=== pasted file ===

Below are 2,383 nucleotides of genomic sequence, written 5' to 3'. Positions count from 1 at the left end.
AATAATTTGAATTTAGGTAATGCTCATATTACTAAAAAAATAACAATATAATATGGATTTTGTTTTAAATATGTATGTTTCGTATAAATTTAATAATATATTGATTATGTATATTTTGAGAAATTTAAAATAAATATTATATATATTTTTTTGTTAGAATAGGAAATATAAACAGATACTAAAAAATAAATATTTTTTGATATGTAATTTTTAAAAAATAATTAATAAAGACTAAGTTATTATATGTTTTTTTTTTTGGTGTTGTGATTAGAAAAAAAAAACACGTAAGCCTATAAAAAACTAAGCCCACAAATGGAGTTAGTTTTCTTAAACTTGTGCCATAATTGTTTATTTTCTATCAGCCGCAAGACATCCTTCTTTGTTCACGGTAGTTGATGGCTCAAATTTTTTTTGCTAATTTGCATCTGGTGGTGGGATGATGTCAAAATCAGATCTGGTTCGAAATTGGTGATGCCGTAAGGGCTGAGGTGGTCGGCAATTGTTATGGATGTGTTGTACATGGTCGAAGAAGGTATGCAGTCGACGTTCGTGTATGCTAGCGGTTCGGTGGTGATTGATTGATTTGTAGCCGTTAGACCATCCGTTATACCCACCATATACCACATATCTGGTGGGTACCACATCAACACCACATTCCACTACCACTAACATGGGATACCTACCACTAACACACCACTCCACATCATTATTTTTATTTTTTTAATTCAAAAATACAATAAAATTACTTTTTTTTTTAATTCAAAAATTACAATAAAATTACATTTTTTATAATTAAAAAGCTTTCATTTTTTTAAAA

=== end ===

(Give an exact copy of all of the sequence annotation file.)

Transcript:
Below are 2,383 nucleotides of genomic sequence, written 5' to 3'. Positions count from 1 at the left end.
AATAATTTGAATTTAGGTAATGCTCATATTACTAAAAAAATAACAATATAATATGGATTTTGTTTTAAATATGTATGTTTCGTATAAATTTAATAATATATTGATTATGTATATTTTGAGAAATTTAAAATAAATATTATATATATTTTTTTGTTAGAATAGGAAATATAAACAGATACTAAAAAATAAATATTTTTTGATATGTAATTTTTAAAAAATAATTAATAAAGACTAAGTTATTATATGTTTTTTTTTTTGGTGTTGTGATTAGAAAAAAAAAACACGTAAGCCTATAAAAAACTAAGCCCACAAATGGAGTTAGTTTTCTTAAACTTGTGCCATAATTGTTTATTTTCTATCAGCCGCAAGACATCCTTCTTTGTTCACGGTAGTTGATGGCTCAAATTTTTTTTGCTAATTTGCATCTGGTGGTGGGATGATGTCAAAATCAGATCTGGTTCGAAATTGGTGATGCCGTAAGGGCTGAGGTGGTCGGCAATTGTTATGGATGTGTTGTACATGGTCGAAGAAGGTATGCAGTCGACGTTCGTGTATGCTAGCGGTTCGGTGGTGATTGATTGATTTGTAGCCGTTAGACCATCCGTTATACCCACCATATACCACATATCTGGTGGGTACCACATCAACACCACATTCCACTACCACTAACATGGGATACCTACCACTAACACACCACTCCACATCATTATTTTTATTTTTTTAATTCAAAAATACAATAAAATTACTTTTTTTTTTAATTCAAAAATTACAATAAAATTACATTTTTTATAATTAAAAAGCTTTCATTTTTTTAAAA